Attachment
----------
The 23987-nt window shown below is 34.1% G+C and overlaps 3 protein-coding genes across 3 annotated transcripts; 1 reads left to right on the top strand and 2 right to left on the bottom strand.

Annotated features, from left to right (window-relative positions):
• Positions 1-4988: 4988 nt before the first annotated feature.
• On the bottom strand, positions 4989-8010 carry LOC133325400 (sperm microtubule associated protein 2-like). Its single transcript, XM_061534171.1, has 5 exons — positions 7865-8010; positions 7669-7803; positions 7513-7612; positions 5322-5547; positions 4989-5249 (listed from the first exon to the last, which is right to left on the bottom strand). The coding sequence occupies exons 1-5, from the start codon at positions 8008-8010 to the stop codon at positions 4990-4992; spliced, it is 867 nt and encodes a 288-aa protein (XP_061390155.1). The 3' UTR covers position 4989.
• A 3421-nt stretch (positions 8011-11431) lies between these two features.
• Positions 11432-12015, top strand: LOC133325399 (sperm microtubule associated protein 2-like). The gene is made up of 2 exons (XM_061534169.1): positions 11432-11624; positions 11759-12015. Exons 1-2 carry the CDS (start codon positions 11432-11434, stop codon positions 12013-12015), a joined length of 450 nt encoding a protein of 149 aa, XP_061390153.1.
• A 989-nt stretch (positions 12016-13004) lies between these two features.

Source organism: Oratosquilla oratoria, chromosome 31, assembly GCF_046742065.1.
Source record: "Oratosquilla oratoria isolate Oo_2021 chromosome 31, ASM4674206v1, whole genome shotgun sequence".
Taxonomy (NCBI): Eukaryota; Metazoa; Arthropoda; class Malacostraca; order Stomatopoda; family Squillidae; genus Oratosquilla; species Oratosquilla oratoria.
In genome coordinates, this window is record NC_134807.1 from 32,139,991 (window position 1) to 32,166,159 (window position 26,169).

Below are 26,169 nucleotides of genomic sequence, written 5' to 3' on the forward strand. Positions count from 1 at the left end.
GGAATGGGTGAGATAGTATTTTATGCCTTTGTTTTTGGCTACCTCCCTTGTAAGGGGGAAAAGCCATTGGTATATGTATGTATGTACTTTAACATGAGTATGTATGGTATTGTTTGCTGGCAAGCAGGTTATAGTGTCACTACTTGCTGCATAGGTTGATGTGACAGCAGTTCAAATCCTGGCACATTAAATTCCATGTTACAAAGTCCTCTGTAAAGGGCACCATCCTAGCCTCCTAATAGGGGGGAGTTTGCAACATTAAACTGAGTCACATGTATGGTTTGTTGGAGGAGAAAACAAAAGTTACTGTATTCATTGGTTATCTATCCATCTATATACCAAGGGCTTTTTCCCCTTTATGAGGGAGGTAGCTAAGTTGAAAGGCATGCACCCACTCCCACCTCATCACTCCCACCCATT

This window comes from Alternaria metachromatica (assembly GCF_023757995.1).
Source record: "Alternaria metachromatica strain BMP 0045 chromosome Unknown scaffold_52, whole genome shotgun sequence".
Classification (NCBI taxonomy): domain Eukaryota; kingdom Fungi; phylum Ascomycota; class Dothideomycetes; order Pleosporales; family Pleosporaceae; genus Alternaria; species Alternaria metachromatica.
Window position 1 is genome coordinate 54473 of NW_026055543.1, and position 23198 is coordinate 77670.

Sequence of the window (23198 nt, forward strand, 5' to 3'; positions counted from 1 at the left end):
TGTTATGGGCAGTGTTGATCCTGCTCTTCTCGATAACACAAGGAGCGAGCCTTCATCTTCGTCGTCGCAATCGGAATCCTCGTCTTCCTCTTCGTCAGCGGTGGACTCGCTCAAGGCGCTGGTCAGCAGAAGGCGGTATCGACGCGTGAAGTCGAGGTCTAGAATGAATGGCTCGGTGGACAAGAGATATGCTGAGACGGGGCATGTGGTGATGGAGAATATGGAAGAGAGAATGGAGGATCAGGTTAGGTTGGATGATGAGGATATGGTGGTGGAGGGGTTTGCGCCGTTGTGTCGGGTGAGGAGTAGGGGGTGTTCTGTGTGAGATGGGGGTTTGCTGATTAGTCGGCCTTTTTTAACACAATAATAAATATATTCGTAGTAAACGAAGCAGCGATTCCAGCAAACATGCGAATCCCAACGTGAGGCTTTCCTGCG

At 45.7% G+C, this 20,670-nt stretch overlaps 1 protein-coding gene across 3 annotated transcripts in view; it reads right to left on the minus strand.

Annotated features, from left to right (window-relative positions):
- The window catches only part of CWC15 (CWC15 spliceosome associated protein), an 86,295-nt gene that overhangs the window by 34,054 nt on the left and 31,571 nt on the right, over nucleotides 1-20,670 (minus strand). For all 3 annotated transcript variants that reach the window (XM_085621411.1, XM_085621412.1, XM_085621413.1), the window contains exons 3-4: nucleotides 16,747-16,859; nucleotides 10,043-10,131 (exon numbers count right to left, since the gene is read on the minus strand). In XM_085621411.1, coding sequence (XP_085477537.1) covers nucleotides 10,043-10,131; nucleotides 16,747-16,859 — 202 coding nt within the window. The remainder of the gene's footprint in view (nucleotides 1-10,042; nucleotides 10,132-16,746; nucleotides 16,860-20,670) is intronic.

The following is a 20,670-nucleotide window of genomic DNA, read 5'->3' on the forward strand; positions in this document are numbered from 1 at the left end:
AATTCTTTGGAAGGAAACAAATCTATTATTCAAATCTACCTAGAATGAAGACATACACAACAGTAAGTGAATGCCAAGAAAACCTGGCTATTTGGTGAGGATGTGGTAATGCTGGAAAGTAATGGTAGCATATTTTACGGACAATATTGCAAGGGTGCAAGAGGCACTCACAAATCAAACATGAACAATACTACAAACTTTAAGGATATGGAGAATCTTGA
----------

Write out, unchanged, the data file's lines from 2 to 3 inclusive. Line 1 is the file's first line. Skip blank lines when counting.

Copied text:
Annotated features, from left to right (window-relative positions):
• Positions 1-4988: 4988 nt before the first annotated feature.